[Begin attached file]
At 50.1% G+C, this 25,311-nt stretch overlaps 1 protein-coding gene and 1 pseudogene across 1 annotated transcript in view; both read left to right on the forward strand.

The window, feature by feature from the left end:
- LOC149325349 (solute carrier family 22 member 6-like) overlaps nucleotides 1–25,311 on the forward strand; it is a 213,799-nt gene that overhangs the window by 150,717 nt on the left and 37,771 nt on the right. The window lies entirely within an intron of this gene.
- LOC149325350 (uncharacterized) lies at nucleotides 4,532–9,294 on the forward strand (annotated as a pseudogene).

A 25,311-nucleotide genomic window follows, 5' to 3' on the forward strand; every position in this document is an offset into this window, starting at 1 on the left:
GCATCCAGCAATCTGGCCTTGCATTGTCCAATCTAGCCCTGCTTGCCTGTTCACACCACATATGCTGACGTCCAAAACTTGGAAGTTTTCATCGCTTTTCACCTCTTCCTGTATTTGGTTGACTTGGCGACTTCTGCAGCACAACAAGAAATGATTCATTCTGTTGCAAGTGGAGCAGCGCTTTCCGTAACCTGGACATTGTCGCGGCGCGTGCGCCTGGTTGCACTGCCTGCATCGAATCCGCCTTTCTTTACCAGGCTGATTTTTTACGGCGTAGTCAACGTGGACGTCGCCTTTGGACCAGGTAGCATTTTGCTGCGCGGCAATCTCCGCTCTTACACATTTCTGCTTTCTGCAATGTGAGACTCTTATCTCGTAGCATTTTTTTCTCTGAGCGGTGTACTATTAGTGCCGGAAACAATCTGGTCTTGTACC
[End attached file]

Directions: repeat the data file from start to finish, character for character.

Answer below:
At 50.1% G+C, this 25,311-nt stretch overlaps 1 protein-coding gene and 1 pseudogene across 1 annotated transcript in view; both read left to right on the forward strand.

The window, feature by feature from the left end:
- LOC149325349 (solute carrier family 22 member 6-like) overlaps nucleotides 1–25,311 on the forward strand; it is a 213,799-nt gene that overhangs the window by 150,717 nt on the left and 37,771 nt on the right. The window lies entirely within an intron of this gene.
- LOC149325350 (uncharacterized) lies at nucleotides 4,532–9,294 on the forward strand (annotated as a pseudogene).

A 25,311-nucleotide genomic window follows, 5' to 3' on the forward strand; every position in this document is an offset into this window, starting at 1 on the left:
GCATCCAGCAATCTGGCCTTGCATTGTCCAATCTAGCCCTGCTTGCCTGTTCACACCACATATGCTGACGTCCAAAACTTGGAAGTTTTCATCGCTTTTCACCTCTTCCTGTATTTGGTTGACTTGGCGACTTCTGCAGCACAACAAGAAATGATTCATTCTGTTGCAAGTGGAGCAGCGCTTTCCGTAACCTGGACATTGTCGCGGCGCGTGCGCCTGGTTGCACTGCCTGCATCGAATCCGCCTTTCTTTACCAGGCTGATTTTTTACGGCGTAGTCAACGTGGACGTCGCCTTTGGACCAGGTAGCATTTTGCTGCGCGGCAATCTCCGCTCTTACACATTTCTGCTTTCTGCAATGTGAGACTCTTATCTCGTAGCATTTTTTTCTCTGAGCGGTGTACTATTAGTGCCGGAAACAATCTGGTCTTGTACC